Not every bacterial infection requires antibiotics. But, antibiotic medications are the most common treatment for people with bacterial infections. If your specific infection requires antibiotics, your provider may prescribe a medication that you can take orally (by mouth), apply topically (directly onto your skin), or use intravenously (through an IV injection).
It's essential to take antibiotics only when needed and prescribed. Mishandling antibiotics or using them when they're not necessary can lead to antibiotic resistance—which occurs when bacteria in your body start to evolve and resist the healing effects of antibiotic medication, making them no longer effective for your infection.
How to Prevent Bacterial Infections
While bacterial infections are common, there are ways to reduce your risk of developing one. Follow these seven prevention strategies to keep yourself safe from an infection:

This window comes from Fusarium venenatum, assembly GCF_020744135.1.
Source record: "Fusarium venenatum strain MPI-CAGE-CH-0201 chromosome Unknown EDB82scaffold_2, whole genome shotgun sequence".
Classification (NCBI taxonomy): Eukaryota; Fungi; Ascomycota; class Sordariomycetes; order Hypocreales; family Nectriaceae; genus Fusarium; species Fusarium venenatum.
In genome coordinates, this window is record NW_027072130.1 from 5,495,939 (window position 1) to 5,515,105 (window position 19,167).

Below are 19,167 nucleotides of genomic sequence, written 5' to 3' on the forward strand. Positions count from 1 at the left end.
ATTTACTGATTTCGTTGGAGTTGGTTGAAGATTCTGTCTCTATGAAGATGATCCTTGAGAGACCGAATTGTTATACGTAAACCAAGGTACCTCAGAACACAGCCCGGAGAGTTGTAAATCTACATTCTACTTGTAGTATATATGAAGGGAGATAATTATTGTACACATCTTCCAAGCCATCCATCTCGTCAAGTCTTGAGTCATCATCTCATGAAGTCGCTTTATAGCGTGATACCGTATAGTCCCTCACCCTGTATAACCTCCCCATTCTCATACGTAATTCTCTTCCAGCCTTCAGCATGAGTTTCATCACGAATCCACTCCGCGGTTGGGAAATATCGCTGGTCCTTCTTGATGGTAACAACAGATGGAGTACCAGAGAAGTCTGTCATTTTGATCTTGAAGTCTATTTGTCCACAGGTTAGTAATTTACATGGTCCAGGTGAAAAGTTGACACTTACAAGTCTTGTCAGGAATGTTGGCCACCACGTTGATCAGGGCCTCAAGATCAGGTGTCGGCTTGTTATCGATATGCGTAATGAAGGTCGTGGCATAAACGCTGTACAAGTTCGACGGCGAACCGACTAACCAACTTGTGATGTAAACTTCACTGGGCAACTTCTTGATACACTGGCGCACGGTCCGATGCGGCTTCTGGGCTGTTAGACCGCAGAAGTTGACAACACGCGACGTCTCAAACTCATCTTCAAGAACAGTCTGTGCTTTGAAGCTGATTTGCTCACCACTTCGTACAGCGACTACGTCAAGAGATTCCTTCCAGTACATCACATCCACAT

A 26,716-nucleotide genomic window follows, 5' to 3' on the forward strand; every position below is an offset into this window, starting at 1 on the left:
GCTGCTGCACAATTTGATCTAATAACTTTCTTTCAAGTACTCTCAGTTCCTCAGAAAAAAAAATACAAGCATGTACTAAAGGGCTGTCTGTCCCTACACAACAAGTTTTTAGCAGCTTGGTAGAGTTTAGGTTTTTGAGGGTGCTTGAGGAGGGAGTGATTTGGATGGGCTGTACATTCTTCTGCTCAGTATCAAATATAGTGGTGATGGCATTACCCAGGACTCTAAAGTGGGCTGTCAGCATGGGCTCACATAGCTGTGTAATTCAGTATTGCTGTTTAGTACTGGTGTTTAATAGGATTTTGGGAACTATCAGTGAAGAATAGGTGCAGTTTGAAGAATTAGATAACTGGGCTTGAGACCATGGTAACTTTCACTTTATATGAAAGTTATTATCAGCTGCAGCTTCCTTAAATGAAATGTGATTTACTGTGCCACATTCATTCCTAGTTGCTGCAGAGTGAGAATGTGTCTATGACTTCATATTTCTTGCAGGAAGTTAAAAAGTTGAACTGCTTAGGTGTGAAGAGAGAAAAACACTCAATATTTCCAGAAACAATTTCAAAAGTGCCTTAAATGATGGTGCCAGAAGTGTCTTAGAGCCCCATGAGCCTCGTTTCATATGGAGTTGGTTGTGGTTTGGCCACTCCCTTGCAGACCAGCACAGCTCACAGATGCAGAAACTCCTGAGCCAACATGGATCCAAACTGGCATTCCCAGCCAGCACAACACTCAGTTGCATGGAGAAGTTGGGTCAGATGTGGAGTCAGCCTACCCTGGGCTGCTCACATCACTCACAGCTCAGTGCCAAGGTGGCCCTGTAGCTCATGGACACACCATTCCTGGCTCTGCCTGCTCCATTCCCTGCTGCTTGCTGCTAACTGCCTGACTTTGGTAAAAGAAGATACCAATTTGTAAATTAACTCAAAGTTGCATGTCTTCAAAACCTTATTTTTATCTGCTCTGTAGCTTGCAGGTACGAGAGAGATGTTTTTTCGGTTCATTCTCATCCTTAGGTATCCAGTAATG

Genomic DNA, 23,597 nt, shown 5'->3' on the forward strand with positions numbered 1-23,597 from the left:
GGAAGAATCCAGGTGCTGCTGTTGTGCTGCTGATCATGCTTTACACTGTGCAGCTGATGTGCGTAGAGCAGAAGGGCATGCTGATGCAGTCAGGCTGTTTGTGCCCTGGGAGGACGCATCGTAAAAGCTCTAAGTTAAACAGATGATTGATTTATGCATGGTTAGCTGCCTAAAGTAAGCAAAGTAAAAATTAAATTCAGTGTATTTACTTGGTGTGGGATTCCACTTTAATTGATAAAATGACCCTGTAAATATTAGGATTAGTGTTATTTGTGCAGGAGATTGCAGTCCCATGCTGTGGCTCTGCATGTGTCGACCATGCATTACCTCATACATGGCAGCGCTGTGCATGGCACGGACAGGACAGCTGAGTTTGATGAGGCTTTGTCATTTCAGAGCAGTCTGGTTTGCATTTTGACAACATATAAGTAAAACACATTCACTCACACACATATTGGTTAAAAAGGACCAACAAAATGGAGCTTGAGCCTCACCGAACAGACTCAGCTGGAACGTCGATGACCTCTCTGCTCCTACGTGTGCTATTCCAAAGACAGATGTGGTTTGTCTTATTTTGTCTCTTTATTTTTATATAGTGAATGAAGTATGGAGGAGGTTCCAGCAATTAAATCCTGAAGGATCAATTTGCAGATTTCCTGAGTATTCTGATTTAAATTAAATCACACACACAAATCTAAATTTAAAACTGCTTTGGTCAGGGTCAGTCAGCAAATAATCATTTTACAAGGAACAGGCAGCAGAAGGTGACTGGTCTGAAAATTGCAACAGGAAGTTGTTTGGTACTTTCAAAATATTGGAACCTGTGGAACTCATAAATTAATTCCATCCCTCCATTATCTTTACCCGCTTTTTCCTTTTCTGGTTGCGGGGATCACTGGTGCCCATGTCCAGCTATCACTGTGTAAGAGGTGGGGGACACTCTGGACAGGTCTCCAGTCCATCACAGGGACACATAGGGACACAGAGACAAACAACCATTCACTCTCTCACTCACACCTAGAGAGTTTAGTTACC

Washing your hands regularly to prevent the spread of bacteria
Getting vaccinated against bacterial infections, such as bacteria that can cause pneumonia or meningitis
Using proper food handling practices, such as washing vegetables, cooking food thoroughly, and avoiding eating raw or uncooked meat
Drinking clean water
Practicing safe sex to prevent STIs
Limiting contact with people who have a bacterial infection or are sick
Cleaning wounds and applying bandages on the skin to prevent bacteria from spreading
If you suspect that you have a bacterial infection, it is essential to see your healthcare provider for treatment. Untreated bacterial infections can lead to serious and even life-threatening health conditions. These complications may include: